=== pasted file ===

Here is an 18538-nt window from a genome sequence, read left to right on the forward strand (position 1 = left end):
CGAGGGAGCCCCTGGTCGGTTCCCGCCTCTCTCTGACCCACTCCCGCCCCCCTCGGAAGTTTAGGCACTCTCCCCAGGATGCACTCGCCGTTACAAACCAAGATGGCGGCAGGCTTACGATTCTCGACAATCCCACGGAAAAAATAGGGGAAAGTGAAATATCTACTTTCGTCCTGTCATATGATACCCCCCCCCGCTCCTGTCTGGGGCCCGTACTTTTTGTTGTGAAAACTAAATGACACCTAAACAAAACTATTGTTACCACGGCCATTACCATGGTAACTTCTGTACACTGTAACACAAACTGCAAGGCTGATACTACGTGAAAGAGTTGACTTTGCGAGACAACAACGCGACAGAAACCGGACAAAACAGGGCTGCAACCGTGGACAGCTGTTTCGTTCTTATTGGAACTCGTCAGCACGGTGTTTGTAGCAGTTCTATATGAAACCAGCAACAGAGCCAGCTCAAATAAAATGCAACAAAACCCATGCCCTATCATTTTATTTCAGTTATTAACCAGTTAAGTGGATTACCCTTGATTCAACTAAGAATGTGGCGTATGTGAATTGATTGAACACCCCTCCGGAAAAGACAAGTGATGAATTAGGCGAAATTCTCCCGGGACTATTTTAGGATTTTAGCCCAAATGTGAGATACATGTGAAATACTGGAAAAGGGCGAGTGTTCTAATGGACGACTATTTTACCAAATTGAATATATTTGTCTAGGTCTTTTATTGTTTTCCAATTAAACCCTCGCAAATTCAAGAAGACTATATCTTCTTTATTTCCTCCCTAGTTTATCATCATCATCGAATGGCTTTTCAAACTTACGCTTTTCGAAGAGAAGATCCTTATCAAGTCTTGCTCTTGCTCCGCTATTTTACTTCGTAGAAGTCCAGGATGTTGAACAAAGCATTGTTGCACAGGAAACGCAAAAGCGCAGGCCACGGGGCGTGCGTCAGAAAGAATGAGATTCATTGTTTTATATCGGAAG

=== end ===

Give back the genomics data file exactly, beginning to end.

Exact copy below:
Here is an 18538-nt window from a genome sequence, read left to right on the forward strand (position 1 = left end):
CGAGGGAGCCCCTGGTCGGTTCCCGCCTCTCTCTGACCCACTCCCGCCCCCCTCGGAAGTTTAGGCACTCTCCCCAGGATGCACTCGCCGTTACAAACCAAGATGGCGGCAGGCTTACGATTCTCGACAATCCCACGGAAAAAATAGGGGAAAGTGAAATATCTACTTTCGTCCTGTCATATGATACCCCCCCCCGCTCCTGTCTGGGGCCCGTACTTTTTGTTGTGAAAACTAAATGACACCTAAACAAAACTATTGTTACCACGGCCATTACCATGGTAACTTCTGTACACTGTAACACAAACTGCAAGGCTGATACTACGTGAAAGAGTTGACTTTGCGAGACAACAACGCGACAGAAACCGGACAAAACAGGGCTGCAACCGTGGACAGCTGTTTCGTTCTTATTGGAACTCGTCAGCACGGTGTTTGTAGCAGTTCTATATGAAACCAGCAACAGAGCCAGCTCAAATAAAATGCAACAAAACCCATGCCCTATCATTTTATTTCAGTTATTAACCAGTTAAGTGGATTACCCTTGATTCAACTAAGAATGTGGCGTATGTGAATTGATTGAACACCCCTCCGGAAAAGACAAGTGATGAATTAGGCGAAATTCTCCCGGGACTATTTTAGGATTTTAGCCCAAATGTGAGATACATGTGAAATACTGGAAAAGGGCGAGTGTTCTAATGGACGACTATTTTACCAAATTGAATATATTTGTCTAGGTCTTTTATTGTTTTCCAATTAAACCCTCGCAAATTCAAGAAGACTATATCTTCTTTATTTCCTCCCTAGTTTATCATCATCATCGAATGGCTTTTCAAACTTACGCTTTTCGAAGAGAAGATCCTTATCAAGTCTTGCTCTTGCTCCGCTATTTTACTTCGTAGAAGTCCAGGATGTTGAACAAAGCATTGTTGCACAGGAAACGCAAAAGCGCAGGCCACGGGGCGTGCGTCAGAAAGAATGAGATTCATTGTTTTATATCGGAAG